Do I hear echoes of 'The Angel of Mons' myth?

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Andrew, Ware, England

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Richard W
Ding Dong! Merrily on High Definition TV


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The area under no-man's land was fairly well tunnelled anyway, with squads of engineers building mines and planting bombs under enemy lines. Several of the large offensives started with the simultaneous detonation of charges beneath the enemy front line. The miners also built counter-mines and listened for enemy digging; there's no way there could be a network of tunnels that they didn't know about.

I've read that (despite what you may assume) being in one of the mining squads was a comparatively cushy job - it was out of the way of most of the danger, and since most of the people doing it were miners in peacetime anyway, it wasn't much different from their usual work. I suppose it only seemed cushy because their usual work was unimaginably nasty and dangerous to most of us, though.

(edit) I guess this is missing the point, though; the real question is how widespread this rumour was, not whether the tunnel community existed because it obviously didn't. I've never heard of it before, but that doesn't mean a lot.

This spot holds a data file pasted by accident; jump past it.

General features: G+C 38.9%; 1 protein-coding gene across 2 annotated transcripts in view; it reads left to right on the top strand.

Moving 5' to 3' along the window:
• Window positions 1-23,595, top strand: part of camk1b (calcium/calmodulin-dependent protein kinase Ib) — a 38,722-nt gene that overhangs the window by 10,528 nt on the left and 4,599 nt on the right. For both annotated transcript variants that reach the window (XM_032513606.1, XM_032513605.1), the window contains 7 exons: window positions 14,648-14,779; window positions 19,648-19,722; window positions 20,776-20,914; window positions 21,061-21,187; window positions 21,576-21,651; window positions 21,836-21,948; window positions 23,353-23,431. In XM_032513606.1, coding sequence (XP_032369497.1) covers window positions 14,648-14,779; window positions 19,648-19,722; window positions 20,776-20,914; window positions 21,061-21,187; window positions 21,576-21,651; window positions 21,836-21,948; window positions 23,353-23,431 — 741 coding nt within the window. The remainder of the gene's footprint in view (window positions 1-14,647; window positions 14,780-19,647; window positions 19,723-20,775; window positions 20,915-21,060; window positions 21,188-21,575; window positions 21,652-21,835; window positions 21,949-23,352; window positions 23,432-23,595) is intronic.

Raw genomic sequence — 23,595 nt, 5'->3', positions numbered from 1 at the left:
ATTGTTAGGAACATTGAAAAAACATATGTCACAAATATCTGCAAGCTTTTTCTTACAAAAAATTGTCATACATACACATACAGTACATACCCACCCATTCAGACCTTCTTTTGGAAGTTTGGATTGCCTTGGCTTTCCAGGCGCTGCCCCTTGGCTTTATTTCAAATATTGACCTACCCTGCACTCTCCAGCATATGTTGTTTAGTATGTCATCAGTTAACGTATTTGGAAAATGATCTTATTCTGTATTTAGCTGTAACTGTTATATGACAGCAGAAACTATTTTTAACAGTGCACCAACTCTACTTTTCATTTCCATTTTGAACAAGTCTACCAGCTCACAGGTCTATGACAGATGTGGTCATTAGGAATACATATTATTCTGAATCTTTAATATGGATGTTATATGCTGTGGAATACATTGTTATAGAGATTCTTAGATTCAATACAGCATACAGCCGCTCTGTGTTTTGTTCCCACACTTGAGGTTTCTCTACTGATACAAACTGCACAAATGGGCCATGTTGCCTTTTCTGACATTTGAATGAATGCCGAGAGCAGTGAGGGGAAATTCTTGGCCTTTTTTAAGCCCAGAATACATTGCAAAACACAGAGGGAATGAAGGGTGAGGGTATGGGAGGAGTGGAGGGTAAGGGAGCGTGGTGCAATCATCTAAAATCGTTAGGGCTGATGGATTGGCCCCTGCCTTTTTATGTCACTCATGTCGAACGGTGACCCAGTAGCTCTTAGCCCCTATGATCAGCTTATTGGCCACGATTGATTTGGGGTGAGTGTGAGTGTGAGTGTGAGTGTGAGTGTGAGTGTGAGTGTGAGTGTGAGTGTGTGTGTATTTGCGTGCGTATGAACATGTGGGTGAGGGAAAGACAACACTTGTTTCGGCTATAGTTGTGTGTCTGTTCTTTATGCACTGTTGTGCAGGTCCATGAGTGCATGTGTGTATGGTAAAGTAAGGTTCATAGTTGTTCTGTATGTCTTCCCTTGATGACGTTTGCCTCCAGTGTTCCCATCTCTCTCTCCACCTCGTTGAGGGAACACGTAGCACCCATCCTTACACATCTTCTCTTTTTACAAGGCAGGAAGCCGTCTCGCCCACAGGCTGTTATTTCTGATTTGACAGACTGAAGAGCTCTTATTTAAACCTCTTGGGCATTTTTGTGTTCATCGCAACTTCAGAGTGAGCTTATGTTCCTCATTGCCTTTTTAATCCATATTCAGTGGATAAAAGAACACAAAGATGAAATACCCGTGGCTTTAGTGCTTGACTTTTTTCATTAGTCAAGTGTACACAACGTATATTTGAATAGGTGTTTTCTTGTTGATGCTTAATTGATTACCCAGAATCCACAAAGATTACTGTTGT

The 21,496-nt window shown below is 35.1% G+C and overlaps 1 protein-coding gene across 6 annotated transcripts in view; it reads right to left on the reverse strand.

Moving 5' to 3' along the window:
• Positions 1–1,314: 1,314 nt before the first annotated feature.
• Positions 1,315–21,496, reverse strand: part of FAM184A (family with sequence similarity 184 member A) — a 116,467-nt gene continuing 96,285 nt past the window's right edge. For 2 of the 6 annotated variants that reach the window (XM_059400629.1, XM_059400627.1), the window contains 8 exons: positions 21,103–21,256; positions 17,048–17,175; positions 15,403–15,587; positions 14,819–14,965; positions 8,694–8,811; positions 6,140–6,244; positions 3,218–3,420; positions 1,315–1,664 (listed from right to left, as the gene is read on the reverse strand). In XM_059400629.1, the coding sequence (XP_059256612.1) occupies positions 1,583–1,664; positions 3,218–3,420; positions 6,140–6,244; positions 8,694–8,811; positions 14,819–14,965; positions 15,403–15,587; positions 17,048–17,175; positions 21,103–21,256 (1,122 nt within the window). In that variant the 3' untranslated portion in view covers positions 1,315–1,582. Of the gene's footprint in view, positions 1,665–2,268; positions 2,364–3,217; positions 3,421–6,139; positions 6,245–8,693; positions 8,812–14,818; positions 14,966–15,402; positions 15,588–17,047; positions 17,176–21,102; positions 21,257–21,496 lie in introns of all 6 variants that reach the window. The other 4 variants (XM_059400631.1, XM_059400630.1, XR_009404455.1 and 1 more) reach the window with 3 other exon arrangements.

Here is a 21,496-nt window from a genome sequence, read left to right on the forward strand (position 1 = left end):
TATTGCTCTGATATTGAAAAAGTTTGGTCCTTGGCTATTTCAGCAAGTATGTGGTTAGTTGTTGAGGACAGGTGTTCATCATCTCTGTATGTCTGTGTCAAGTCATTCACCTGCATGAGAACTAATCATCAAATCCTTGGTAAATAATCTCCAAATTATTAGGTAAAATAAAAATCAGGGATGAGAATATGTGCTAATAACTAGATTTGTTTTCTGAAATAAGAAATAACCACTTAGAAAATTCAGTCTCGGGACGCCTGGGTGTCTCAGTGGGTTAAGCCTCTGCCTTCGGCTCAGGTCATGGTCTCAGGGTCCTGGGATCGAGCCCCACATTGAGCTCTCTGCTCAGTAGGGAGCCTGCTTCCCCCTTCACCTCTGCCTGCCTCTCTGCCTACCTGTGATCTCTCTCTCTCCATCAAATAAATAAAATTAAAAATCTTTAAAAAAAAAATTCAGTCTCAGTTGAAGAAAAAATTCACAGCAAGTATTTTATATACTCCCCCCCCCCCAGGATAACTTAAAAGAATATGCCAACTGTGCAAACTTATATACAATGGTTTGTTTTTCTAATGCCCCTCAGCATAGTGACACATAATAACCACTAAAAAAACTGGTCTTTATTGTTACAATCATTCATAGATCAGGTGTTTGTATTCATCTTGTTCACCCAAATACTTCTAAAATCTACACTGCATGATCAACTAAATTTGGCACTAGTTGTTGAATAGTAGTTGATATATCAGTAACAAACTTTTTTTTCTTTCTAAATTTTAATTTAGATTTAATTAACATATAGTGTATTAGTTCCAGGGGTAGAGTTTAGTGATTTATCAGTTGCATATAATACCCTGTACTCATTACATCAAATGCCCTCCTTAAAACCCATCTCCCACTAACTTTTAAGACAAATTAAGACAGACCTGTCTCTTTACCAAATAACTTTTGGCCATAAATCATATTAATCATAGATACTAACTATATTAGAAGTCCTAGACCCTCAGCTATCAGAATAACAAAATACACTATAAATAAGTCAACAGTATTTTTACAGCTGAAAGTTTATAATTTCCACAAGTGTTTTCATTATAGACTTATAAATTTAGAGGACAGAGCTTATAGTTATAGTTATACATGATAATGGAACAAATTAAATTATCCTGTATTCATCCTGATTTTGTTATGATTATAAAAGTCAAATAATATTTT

(another edit) I'll recommend this book again:

Mud, Blood and Poppycock: Britain and the Great War by Gordon Corrigan.

It's billed as debunking the myths surrounding the First World War, and it disagrees with a lot of what's said about the Somme in that article.

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Jay Tea
The "Was on Sale" Song


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Hm. Geologically speaking these 'caverns' would have been in loamy earth and other superficial deposits, they would have been entombed the second a barrage hit.

That said, even if a suitable underground redoubt was discovered, i'd have sooner deserted to Paris [lol]

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This is where I come up with something right? Something really clever...

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Felessan
Markdown, the Herald Angels Sing


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Paul Fussell references this tale in his classic study, "The Great War and Modern Memory". He's in no doubt that it's a myth pure and simple.

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You fool! That's not a warrior, that's a banana!
- a surreal moment in a role-playing game

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Richard W
Ding Dong! Merrily on High Definition TV


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What's the myth, though? The tunnel community or the idea that many soldiers "believed" this rumour?
Posts: 8725 | From: Ipswich - the UK's 9th Best Place to Sleep! | Registered: Feb 2000  |  IP: Logged | Report this post to a moderator